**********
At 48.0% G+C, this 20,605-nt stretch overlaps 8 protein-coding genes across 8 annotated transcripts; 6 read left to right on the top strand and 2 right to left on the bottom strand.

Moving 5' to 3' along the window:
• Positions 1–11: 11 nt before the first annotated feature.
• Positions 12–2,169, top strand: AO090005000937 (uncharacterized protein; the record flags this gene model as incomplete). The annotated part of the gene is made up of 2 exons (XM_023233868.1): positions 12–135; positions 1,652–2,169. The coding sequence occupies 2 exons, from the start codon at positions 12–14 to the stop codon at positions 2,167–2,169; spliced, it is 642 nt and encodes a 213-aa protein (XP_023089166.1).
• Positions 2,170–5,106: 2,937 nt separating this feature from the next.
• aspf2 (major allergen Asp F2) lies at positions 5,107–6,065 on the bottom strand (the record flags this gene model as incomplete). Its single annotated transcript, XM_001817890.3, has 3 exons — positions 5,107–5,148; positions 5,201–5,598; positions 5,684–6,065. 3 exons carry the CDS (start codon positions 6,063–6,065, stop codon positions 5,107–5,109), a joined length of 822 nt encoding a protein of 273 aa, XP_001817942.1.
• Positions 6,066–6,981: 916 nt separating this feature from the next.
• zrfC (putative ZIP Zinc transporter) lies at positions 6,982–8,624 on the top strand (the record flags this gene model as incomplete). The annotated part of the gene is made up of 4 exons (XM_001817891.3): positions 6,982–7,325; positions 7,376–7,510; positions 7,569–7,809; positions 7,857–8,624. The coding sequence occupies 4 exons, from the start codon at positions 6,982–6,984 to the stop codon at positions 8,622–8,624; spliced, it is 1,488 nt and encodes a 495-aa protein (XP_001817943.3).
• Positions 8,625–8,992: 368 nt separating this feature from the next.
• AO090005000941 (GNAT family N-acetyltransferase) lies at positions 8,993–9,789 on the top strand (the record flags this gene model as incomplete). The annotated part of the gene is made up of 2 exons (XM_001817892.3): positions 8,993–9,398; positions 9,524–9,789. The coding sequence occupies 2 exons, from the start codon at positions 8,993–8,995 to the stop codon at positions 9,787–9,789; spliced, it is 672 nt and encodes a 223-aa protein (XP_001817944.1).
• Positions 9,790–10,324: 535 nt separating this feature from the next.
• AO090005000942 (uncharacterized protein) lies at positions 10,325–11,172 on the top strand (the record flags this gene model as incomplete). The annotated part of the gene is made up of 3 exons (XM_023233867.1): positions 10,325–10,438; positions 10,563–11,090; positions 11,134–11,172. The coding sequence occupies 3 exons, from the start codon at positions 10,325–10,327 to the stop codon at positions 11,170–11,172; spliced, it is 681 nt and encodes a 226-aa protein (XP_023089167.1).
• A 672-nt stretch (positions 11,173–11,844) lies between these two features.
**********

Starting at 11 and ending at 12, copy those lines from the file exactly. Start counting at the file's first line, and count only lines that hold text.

• Positions 9,790–10,324: 535 nt separating this feature from the next.
• AO090005000942 (uncharacterized protein) lies at positions 10,325–11,172 on the top strand (the record flags this gene model as incomplete). The annotated part of the gene is made up of 3 exons (XM_023233867.1): positions 10,325–10,438; positions 10,563–11,090; positions 11,134–11,172. The coding sequence occupies 3 exons, from the start codon at positions 10,325–10,327 to the stop codon at positions 11,170–11,172; spliced, it is 681 nt and encodes a 226-aa protein (XP_023089167.1).